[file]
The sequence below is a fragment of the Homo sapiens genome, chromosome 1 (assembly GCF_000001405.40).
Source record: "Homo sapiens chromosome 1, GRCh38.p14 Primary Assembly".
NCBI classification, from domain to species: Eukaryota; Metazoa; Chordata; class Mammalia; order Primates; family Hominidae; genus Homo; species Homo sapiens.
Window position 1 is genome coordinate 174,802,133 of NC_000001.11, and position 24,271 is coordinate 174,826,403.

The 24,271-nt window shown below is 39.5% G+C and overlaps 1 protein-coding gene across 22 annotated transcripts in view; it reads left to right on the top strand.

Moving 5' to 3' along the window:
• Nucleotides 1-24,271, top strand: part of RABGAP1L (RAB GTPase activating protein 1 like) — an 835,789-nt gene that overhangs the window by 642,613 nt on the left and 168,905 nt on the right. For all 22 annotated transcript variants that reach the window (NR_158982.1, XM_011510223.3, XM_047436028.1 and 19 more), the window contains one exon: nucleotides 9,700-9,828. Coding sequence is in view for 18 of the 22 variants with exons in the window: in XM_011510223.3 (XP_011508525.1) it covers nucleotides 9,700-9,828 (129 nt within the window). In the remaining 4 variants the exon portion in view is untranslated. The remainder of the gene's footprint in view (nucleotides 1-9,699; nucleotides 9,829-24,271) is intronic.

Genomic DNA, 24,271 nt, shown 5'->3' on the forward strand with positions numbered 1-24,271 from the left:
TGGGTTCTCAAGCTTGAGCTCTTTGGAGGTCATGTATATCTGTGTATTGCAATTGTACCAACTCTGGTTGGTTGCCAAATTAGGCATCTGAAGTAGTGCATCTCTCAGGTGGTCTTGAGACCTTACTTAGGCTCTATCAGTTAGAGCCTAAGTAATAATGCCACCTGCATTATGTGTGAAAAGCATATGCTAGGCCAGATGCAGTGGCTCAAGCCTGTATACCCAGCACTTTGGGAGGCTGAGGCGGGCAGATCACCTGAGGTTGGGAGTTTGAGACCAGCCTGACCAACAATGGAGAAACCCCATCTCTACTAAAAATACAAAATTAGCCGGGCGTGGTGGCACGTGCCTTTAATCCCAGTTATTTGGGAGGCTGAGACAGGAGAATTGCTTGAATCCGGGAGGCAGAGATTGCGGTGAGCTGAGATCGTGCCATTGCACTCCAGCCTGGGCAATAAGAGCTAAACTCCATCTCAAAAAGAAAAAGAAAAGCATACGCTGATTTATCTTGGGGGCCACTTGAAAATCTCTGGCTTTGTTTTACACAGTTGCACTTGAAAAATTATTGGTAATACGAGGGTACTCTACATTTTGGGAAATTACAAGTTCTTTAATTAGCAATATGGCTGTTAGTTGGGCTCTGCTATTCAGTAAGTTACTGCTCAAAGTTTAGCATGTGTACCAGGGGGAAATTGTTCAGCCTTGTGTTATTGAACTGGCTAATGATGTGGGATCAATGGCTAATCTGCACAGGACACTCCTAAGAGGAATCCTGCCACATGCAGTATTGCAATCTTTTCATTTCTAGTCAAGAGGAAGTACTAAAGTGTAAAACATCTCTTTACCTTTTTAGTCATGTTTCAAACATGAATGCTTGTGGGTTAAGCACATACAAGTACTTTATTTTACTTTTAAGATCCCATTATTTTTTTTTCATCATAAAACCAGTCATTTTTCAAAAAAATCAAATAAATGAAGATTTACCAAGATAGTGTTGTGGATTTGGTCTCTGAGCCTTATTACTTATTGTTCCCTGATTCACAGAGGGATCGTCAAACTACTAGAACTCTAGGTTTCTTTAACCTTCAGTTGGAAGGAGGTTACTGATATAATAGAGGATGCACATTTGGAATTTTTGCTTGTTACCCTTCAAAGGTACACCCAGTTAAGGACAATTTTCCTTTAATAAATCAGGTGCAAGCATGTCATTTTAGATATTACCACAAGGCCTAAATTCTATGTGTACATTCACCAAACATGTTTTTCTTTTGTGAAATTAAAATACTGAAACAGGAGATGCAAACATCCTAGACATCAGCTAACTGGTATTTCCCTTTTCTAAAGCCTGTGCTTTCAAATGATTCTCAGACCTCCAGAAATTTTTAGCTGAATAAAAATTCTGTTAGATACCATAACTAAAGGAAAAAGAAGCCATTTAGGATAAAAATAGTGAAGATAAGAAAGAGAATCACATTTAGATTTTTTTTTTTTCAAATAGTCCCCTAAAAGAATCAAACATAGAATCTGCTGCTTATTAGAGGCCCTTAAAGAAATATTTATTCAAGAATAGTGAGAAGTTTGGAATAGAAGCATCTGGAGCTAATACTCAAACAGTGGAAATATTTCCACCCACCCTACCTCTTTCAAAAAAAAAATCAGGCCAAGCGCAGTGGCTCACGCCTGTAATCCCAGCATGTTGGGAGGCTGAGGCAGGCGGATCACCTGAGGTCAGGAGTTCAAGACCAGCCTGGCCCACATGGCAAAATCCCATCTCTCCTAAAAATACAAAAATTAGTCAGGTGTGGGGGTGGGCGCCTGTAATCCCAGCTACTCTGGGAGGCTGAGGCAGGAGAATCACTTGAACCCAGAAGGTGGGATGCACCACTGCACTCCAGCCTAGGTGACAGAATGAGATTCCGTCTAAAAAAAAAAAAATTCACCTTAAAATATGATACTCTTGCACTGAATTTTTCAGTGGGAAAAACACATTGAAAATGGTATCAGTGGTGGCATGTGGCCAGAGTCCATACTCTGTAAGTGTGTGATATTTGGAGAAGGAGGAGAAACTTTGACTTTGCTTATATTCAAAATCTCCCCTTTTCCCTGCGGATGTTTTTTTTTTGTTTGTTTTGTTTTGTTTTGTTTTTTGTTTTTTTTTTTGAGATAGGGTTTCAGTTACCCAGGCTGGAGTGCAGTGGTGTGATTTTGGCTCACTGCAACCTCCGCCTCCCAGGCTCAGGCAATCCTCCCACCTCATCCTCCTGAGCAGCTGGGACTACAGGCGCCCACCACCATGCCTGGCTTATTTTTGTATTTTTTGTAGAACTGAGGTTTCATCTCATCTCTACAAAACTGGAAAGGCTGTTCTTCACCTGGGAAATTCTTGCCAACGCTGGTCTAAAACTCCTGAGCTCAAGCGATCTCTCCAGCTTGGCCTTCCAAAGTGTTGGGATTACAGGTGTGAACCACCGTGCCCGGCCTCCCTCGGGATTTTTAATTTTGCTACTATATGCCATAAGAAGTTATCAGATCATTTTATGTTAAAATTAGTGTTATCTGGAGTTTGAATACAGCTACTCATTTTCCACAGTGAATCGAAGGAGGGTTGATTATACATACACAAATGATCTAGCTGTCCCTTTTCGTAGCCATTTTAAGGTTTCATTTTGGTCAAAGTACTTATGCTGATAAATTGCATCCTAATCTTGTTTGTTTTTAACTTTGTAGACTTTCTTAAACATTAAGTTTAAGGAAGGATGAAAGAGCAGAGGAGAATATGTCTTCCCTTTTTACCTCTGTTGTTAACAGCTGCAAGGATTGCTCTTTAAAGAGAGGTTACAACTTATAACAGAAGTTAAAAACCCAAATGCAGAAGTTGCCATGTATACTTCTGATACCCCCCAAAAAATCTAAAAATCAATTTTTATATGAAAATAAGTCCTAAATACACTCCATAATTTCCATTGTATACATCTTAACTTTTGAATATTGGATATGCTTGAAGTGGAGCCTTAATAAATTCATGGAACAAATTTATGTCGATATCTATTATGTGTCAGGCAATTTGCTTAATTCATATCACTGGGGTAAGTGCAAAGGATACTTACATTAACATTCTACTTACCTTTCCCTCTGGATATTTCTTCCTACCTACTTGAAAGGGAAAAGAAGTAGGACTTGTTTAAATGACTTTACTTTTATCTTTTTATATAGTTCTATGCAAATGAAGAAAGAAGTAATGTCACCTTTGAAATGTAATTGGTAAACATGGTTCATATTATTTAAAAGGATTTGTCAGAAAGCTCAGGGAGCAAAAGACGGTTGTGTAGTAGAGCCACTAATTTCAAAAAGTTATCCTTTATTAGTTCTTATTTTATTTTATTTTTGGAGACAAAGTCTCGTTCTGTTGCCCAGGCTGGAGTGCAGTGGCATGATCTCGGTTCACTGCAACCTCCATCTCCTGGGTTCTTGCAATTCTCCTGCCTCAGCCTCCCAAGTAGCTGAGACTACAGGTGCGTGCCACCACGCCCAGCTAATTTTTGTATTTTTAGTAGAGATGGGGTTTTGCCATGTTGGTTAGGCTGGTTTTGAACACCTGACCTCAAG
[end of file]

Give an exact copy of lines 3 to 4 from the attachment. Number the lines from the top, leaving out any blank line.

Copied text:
NCBI classification, from domain to species: Eukaryota; Metazoa; Chordata; class Mammalia; order Primates; family Hominidae; genus Homo; species Homo sapiens.
Window position 1 is genome coordinate 174,802,133 of NC_000001.11, and position 24,271 is coordinate 174,826,403.